The US and Israeli governments now have to adjust to dealing somehow with a radical Islamic party that approaches their traditional rejectionist stance, though not entirely, at least if Hamas really does mean to agree to an indefinite truce on the international border as its leaders state. The US and Israel, in contrast, insist that Israel must take over substantial parts of the West Bank (and the forgotten Golan Heights). Hamas's refusal to accept Israel's "right to exist" mirrors the refusal of Washington and Jerusalem to accept Palestine's "right to exist" - a concept unknown in international affairs; Mexico accepts the existence of the United States but not its abstract "right to exist" on almost half of Mexico, acquired by conquest. Hamas's formal commitment to "destroy Israel" places it on a par with the United States and Israel, which vowed formally that there could be no "additional Palestinian state" (in addition to Jordan) until they relaxed their extreme rejectionist stand partially in the past few years, in the manner already reviewed. Although Hamas has not said so, it would come as no great surprise if Hamas were to agree that Jews may remain in scattered areas in the present Israel, while Palestine constructs huge settlement and infrastructure projects to take over the valuable land and resources, effectively breaking Israel up into unviable cantons, virtually separated from one another and from some small part of Jerusalem where Jews would also be allowed to remain. And they might agree to call the fragments "a state." If such proposals were made, we would - rightly - regard them as virtually a reversion to Nazism, a fact that might elicit some thoughts. If such proposals were made, Hamas's position would be essentially like that of the United States and Israel for the past five years, after they came to tolerate some impoverished form of "statehood." It is fair to describe Hamas as radical, extremist, and violent, and as a serious threat to peace and a just political settlement. But the organization is hardly alone in this stance.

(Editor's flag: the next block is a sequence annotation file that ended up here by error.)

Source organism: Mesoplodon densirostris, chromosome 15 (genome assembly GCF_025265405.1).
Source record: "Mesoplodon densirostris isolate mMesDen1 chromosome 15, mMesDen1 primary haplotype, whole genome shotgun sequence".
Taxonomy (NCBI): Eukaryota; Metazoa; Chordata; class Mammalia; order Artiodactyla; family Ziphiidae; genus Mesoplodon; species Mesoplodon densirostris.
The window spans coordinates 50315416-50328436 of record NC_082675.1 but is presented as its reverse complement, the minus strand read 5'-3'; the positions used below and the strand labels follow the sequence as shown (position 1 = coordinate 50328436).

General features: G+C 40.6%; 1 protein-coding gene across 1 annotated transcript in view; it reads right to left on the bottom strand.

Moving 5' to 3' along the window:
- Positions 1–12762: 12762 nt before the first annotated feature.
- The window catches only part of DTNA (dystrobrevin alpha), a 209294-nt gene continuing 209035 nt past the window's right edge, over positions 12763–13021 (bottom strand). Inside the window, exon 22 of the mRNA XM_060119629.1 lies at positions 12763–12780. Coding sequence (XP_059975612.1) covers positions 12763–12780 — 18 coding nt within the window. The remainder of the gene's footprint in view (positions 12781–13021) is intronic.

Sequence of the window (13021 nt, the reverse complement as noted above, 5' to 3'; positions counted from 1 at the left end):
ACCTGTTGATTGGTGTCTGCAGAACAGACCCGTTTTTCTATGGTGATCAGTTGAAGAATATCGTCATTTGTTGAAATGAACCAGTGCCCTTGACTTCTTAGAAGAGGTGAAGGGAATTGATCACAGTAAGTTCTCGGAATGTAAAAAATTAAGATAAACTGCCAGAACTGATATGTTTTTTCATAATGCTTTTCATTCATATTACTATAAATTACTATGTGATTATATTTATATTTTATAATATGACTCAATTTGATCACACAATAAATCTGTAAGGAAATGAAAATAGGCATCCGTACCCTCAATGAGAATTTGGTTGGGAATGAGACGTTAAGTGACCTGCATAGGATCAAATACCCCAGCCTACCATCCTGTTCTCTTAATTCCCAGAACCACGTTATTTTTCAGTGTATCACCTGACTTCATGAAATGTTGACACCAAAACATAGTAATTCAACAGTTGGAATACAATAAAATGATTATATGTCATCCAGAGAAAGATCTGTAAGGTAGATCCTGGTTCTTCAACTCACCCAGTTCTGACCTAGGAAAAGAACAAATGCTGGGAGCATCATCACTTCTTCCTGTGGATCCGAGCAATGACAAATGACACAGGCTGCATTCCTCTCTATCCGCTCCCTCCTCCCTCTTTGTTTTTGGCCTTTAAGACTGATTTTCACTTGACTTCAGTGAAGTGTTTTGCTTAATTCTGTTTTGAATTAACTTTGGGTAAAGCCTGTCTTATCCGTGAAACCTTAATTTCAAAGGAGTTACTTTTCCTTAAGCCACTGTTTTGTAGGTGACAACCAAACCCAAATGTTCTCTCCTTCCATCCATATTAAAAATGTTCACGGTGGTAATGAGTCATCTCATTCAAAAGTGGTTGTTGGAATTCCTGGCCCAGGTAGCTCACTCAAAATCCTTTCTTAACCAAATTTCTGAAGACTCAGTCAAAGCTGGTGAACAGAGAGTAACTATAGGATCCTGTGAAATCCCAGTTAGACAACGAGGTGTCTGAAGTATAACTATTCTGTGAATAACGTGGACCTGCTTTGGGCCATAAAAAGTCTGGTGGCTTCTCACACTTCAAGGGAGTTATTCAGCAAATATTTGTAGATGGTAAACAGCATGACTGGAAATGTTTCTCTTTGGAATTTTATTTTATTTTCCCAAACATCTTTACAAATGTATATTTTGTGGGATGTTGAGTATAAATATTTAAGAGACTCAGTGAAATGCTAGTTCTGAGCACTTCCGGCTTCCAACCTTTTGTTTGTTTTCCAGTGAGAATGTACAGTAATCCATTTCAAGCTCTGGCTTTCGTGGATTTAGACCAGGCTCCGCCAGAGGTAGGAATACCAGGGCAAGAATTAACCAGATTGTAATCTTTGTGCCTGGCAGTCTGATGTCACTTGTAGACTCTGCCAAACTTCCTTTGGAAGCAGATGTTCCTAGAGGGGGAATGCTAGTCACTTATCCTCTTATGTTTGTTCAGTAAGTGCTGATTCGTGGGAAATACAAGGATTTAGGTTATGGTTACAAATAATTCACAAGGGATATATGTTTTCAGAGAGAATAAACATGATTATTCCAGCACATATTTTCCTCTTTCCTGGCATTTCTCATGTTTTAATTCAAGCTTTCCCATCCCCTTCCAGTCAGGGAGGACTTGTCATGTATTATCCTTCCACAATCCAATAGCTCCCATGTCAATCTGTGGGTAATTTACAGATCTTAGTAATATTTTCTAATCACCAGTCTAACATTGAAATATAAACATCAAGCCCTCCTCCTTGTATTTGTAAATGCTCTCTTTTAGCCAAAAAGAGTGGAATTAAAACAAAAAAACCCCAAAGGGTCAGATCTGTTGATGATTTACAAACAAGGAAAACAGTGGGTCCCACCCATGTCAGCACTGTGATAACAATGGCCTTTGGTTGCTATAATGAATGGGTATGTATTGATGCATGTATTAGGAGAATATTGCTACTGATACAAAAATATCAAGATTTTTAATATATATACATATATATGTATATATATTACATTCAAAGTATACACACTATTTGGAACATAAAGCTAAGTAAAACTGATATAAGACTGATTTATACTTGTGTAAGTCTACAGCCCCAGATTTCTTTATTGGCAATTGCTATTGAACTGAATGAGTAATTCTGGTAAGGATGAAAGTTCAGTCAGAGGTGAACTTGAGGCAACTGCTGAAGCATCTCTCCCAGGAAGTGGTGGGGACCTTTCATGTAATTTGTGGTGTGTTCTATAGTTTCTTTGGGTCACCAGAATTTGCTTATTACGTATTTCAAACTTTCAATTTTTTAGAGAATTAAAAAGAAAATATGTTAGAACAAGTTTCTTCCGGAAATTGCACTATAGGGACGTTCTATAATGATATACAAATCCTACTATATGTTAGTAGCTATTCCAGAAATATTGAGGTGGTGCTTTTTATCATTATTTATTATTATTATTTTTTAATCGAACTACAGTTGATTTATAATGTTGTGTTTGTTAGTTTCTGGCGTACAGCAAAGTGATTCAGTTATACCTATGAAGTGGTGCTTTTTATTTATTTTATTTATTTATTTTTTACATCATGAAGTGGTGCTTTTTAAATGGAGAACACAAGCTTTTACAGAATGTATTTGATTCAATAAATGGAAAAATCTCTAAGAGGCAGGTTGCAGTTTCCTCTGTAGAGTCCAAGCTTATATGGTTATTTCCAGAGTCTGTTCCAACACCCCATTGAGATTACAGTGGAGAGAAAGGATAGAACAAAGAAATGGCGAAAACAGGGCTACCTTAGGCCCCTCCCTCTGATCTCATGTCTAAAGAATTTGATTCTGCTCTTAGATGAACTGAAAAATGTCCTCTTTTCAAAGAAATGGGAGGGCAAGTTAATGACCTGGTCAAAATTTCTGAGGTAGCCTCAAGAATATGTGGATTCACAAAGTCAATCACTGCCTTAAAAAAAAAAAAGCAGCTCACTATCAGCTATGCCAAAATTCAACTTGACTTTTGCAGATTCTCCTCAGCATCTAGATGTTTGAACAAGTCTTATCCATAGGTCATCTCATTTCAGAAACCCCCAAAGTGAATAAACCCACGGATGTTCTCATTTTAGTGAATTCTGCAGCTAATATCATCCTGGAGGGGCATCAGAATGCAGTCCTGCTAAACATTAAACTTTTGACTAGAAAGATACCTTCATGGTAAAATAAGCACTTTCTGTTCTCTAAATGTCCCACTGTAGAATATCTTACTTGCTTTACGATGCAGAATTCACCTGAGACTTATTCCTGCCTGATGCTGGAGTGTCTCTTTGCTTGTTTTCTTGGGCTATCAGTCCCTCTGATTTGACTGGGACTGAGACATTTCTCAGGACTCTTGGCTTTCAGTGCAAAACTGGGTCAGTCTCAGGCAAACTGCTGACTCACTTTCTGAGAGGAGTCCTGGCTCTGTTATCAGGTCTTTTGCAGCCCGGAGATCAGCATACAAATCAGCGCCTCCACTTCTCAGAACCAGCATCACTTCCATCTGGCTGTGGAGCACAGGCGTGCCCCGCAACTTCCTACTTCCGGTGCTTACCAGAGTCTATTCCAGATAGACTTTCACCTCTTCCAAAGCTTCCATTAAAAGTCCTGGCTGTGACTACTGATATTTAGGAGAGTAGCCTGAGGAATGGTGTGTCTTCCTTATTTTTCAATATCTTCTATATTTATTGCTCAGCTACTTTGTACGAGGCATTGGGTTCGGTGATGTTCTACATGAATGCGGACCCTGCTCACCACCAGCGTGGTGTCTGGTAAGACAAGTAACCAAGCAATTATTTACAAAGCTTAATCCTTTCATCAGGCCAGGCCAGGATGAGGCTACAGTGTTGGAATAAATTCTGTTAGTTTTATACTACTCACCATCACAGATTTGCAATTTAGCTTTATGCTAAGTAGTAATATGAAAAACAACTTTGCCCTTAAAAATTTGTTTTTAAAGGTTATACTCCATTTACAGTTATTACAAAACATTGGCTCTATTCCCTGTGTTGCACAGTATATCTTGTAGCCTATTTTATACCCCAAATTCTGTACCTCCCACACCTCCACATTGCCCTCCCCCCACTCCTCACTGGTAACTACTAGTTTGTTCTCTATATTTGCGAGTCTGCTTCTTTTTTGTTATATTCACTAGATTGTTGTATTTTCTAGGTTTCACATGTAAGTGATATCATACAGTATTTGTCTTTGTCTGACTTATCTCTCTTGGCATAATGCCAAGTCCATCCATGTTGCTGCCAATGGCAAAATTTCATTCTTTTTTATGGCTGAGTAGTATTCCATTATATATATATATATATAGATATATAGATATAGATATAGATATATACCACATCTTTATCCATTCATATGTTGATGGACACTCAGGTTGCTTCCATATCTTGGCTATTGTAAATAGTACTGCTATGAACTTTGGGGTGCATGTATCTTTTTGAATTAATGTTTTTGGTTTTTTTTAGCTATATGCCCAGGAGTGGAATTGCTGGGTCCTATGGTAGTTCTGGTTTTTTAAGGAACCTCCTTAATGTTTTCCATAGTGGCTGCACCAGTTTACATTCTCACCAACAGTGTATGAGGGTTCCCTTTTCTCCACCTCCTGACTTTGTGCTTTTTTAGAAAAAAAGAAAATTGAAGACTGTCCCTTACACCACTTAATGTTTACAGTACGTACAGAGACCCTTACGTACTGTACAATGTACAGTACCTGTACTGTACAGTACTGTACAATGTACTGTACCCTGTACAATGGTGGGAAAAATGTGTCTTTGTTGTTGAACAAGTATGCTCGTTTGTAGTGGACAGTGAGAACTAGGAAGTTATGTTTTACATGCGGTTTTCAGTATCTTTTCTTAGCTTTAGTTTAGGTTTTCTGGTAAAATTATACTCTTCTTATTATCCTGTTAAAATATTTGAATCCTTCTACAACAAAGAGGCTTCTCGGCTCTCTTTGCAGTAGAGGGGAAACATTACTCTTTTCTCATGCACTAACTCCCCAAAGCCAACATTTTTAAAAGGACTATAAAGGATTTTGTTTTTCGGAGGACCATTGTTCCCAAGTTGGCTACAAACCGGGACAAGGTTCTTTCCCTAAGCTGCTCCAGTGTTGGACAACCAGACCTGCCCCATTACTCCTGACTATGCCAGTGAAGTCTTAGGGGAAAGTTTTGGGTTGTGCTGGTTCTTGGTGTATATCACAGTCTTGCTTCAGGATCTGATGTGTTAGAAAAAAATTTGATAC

Elsewhere traditional means of undermining democracy have succeeded. In Haiti, the Bush administration's favorite "democracy-building group, the International Republican Institute," worked assiduously to promote the opposition to President Aristide, helped by the withholding of desperately needed aid on grounds that were dubious at best. When it seemed that Aristide would probably win any genuine election, Washington and the opposition chose to withdraw, a standard device to discredit elections that are going to come out the wrong way: Nicaragua in 1984 and Venezuela in December 2005 are examples that should be familiar. Then followed a military coup, expulsion of the president, and a reign of terror and violence vastly exceeding anything under the elected government.
The persistence of the strong line of continuity to the present again reveals that the United States is very much like other powerful states. It pursues the strategic and economic interests of dominant sectors of the domestic population, to the accompaniment of rhetorical flourishes about its dedication to the highest values. That is practically a historical universal, and the reason why sensible people pay scant attention to declarations of noble intent by leaders, or accolades by their followers.
One commonly hears that carping critics complain about what is wrong, but do not present solutions. There is an accurate translation for that charge: "They present solutions, but I don't like them." In addition to the proposals that should be familiar about dealing with the crises that reach to the level of survival, a few simple suggestions for the United States have already been mentioned: 1) accept the jurisdiction of the International Criminal Court and the World Court; 2) sign and carry forward the Kyoto protocols; 3) let the UN take the lead in international crises; 4) rely on diplomatic and economic measures rather than military ones in confronting terror; 5) keep to the traditional interpretation of the UN Charter; 6) give up the Security Council veto and have "a decent respect for the opinion of mankind," as the Declaration of Independence advises, even if power centers disagree; 7) cut back sharply on military spending and sharply increase social spending. For people who believe in democracy, these are very conservative suggestions: they appear to be the opinions of the majority of the US population, in most cases the overwhelming majority. They are in radical opposition to public policy. To be sure, we cannot be very confident about the state of public opinion on such matters because of another feature of the democratic deficit: the topics scarcely enter into public discussion and the basic facts are little known. In a highly atomized society, the public is therefore largely deprived of the opportunity to form considered opinions.